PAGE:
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My friend Nathan Rose, a very handy Aussie Rules half back flank and, quite possibly, New Zealand’s foremost expert on equity crowd financing, made a wise comment on Facebook yesterday.

Nathan wrote:

School is not the only way to learn. Work is not the only way to earn.

I’m a wage and salary earner and have been for very nearly all of my professional life so I can’t speak to the second sentence but I wholly endorse the first and that is the inspiration behind this post.

It has never been more possible to acquire knowledge than it is today and to acquire that knowledge beyond the walls of formal educational institutions. The internet is an information superhighway. Wikipedia as a concept, on the face of it, sounds absurd. You mean, anybody can contribute any information on any subject and this is a useful store of information? It’s no wonder, all of us, including The Office, made ready fun of it.

But, while it isn’t a source to be quoted in academic articles, Wikipedia is a useful starting off point to gain background information on any number of subjects. Footnotes at the bottom of entries can give direction for further analysis.

Wikipedia and Google are the means to begin a quest for knowledge. And what knowledge we can readily draw upon. The collective wisdom of thousands of years is at our fingertips.

Another internet boon for information is the company Amazon, on whose kindle I have read numerous books drawing deep upon the inherited wisdom of much of the western canon.  A book I recently read (do bear with me I am getting to the point) was Aesop’s Fables. This is a book which my  father ( I have made prior reference to his well stocked book shelves) read to me as a small child.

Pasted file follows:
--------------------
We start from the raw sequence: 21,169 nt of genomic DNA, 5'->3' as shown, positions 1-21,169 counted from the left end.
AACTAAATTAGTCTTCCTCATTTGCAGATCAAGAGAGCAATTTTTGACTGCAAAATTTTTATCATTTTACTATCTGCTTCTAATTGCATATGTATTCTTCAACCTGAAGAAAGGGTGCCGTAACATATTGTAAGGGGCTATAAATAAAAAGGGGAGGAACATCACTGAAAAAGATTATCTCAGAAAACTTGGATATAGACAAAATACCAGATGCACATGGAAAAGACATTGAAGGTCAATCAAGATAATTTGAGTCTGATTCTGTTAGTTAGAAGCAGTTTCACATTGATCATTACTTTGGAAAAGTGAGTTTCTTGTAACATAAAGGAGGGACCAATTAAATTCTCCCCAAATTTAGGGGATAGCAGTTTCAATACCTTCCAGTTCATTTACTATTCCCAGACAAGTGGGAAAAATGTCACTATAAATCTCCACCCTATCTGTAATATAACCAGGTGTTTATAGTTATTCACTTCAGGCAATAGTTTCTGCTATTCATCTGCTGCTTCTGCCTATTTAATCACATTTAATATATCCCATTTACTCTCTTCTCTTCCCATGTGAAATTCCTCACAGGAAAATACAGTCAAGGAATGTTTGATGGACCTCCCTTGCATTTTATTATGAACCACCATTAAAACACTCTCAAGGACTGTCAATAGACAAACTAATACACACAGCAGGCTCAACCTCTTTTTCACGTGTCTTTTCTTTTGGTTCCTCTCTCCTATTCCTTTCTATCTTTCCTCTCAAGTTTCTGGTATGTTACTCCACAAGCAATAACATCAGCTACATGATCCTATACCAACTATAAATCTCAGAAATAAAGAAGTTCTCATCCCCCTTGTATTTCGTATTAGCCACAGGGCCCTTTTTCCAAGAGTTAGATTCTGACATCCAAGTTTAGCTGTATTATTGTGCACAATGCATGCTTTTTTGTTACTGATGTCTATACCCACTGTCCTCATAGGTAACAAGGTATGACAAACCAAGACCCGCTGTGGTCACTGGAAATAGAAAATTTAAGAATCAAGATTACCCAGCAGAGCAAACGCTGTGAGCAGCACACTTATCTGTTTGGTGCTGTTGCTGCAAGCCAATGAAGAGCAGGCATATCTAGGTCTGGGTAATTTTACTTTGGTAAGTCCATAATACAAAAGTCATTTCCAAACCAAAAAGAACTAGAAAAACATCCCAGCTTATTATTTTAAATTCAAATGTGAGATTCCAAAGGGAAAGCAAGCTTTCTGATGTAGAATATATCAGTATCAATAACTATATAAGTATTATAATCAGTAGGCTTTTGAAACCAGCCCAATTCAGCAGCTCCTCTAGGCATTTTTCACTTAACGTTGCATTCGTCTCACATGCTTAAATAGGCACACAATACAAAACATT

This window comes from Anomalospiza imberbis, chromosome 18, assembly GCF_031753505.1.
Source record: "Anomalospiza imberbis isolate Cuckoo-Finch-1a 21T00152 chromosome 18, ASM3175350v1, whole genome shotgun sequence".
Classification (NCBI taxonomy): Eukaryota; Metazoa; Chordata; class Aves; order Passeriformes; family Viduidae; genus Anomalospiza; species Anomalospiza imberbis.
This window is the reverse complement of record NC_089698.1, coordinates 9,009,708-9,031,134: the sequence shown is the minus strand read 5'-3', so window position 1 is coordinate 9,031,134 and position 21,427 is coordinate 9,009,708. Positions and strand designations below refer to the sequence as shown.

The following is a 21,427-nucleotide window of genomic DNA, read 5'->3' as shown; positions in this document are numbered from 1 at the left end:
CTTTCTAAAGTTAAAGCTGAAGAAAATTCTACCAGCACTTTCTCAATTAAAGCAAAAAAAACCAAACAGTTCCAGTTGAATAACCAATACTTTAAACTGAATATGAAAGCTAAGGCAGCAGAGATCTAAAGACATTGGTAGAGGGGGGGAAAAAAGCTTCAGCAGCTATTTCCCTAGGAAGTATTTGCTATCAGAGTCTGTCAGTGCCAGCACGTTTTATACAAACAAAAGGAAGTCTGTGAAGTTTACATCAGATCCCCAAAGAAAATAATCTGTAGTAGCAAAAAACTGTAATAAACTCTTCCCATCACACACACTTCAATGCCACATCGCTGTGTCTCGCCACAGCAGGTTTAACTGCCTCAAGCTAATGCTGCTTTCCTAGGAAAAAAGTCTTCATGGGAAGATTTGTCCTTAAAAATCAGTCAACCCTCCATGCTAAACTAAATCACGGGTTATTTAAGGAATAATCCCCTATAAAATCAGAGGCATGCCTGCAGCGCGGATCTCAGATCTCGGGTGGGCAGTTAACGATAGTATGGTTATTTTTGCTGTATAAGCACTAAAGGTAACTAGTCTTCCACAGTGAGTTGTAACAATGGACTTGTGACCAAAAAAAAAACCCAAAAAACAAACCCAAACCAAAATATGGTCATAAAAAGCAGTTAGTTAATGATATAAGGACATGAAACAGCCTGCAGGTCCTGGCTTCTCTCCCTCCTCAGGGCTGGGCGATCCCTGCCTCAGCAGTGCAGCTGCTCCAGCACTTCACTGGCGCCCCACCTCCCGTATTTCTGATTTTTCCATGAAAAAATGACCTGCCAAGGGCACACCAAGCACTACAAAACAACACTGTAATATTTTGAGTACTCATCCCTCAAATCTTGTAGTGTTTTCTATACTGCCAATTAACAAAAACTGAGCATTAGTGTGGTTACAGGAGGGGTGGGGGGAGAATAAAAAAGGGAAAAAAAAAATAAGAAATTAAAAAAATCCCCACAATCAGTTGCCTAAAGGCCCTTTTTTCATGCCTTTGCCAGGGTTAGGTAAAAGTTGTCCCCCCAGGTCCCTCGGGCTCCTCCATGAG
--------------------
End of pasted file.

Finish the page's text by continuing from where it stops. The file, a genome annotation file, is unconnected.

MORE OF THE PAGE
Amazingly, and this is an extraordinary reality in our modern age, the book was available for download (and reading on the kindle screen which is much easier than a computer for long periods of time) for FREE.

That’s amazing and I thought, in light of Nathan’s remark, worth reflecting on. Anyway, back to Aesop and his fables.

So, what is a fable?

A fable is a pithy story, in Aesop’s case they typically involve animals, which illustrates an important moral to guide one’s life. Most people, when they think Aesop, think of The Tortoise and the Hare and the important lesson that “slow and steady wins the race” (as indeed a colleague at the Star newspaper did when I mentioned the well known fabulist).

Of course that lesson is worth remembering but I have discovered in reading the fables as an adult that wise Aesop, a slave who lived in Greece between 620 and 564 BC (according to wiki), had much more to offer than The Tortoise and the Hare.

Below, I post one Aesopian fable offering the reader an essential lesson.

The Man and His Two Sweethearts

A MIDDLE-AGED MAN, whose hair had begun to turn gray, courted two women at the same time. One of them was young, and the other well advanced in years. The elder woman, ashamed to be courted by a man younger than herself, made a point, whenever her admirer visited her, to pull out some portion of his black hairs. The younger, on the contrary, not wishing to become the wife of an old man, was equally zealous in removing every gray hair she could find. Thus it came to pass that between them both he very soon found that he had not a hair left on his head.

Those who seek to please everybody please nobody.

Nathan Rose, the gentleman and scholar who inspired this post (I doff my cap to you good sir), is the founder of equity crowd funding agency Assemble Advisory.


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